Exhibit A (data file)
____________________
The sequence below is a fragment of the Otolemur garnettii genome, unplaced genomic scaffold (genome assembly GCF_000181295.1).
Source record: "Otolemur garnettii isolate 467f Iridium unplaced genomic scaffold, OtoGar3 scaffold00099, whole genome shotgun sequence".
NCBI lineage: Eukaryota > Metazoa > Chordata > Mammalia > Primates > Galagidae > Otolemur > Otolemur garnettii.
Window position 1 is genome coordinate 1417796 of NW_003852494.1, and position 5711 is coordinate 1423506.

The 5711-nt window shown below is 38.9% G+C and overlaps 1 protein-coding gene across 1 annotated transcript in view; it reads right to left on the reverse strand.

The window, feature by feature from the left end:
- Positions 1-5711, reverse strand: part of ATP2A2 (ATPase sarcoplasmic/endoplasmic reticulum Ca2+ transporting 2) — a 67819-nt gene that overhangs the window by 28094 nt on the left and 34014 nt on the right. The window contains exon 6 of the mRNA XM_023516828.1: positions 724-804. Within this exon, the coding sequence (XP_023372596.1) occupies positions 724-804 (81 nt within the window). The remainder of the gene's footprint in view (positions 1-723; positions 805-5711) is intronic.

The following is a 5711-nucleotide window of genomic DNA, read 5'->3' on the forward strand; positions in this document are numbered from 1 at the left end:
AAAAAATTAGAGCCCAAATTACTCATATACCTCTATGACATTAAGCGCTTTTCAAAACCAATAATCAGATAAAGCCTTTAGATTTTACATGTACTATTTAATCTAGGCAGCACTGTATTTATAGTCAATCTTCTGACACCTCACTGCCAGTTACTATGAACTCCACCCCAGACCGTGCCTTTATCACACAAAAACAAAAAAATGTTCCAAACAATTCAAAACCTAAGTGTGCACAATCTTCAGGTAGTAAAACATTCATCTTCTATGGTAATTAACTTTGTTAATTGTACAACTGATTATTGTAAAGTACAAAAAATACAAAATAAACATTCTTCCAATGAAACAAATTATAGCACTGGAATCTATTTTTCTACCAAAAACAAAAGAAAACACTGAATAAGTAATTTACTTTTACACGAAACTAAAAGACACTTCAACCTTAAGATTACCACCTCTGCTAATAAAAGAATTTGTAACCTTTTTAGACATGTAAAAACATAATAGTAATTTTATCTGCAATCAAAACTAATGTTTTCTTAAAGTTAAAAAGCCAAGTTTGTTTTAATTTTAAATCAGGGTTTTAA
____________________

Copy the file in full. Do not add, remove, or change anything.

The sequence below is a fragment of the Otolemur garnettii genome, unplaced genomic scaffold (genome assembly GCF_000181295.1).
Source record: "Otolemur garnettii isolate 467f Iridium unplaced genomic scaffold, OtoGar3 scaffold00099, whole genome shotgun sequence".
NCBI lineage: Eukaryota > Metazoa > Chordata > Mammalia > Primates > Galagidae > Otolemur > Otolemur garnettii.
Window position 1 is genome coordinate 1417796 of NW_003852494.1, and position 5711 is coordinate 1423506.

The 5711-nt window shown below is 38.9% G+C and overlaps 1 protein-coding gene across 1 annotated transcript in view; it reads right to left on the reverse strand.

The window, feature by feature from the left end:
- Positions 1-5711, reverse strand: part of ATP2A2 (ATPase sarcoplasmic/endoplasmic reticulum Ca2+ transporting 2) — a 67819-nt gene that overhangs the window by 28094 nt on the left and 34014 nt on the right. The window contains exon 6 of the mRNA XM_023516828.1: positions 724-804. Within this exon, the coding sequence (XP_023372596.1) occupies positions 724-804 (81 nt within the window). The remainder of the gene's footprint in view (positions 1-723; positions 805-5711) is intronic.

The following is a 5711-nucleotide window of genomic DNA, read 5'->3' on the forward strand; positions in this document are numbered from 1 at the left end:
AAAAAATTAGAGCCCAAATTACTCATATACCTCTATGACATTAAGCGCTTTTCAAAACCAATAATCAGATAAAGCCTTTAGATTTTACATGTACTATTTAATCTAGGCAGCACTGTATTTATAGTCAATCTTCTGACACCTCACTGCCAGTTACTATGAACTCCACCCCAGACCGTGCCTTTATCACACAAAAACAAAAAAATGTTCCAAACAATTCAAAACCTAAGTGTGCACAATCTTCAGGTAGTAAAACATTCATCTTCTATGGTAATTAACTTTGTTAATTGTACAACTGATTATTGTAAAGTACAAAAAATACAAAATAAACATTCTTCCAATGAAACAAATTATAGCACTGGAATCTATTTTTCTACCAAAAACAAAAGAAAACACTGAATAAGTAATTTACTTTTACACGAAACTAAAAGACACTTCAACCTTAAGATTACCACCTCTGCTAATAAAAGAATTTGTAACCTTTTTAGACATGTAAAAACATAATAGTAATTTTATCTGCAATCAAAACTAATGTTTTCTTAAAGTTAAAAAGCCAAGTTTGTTTTAATTTTAAATCAGGGTTTTAA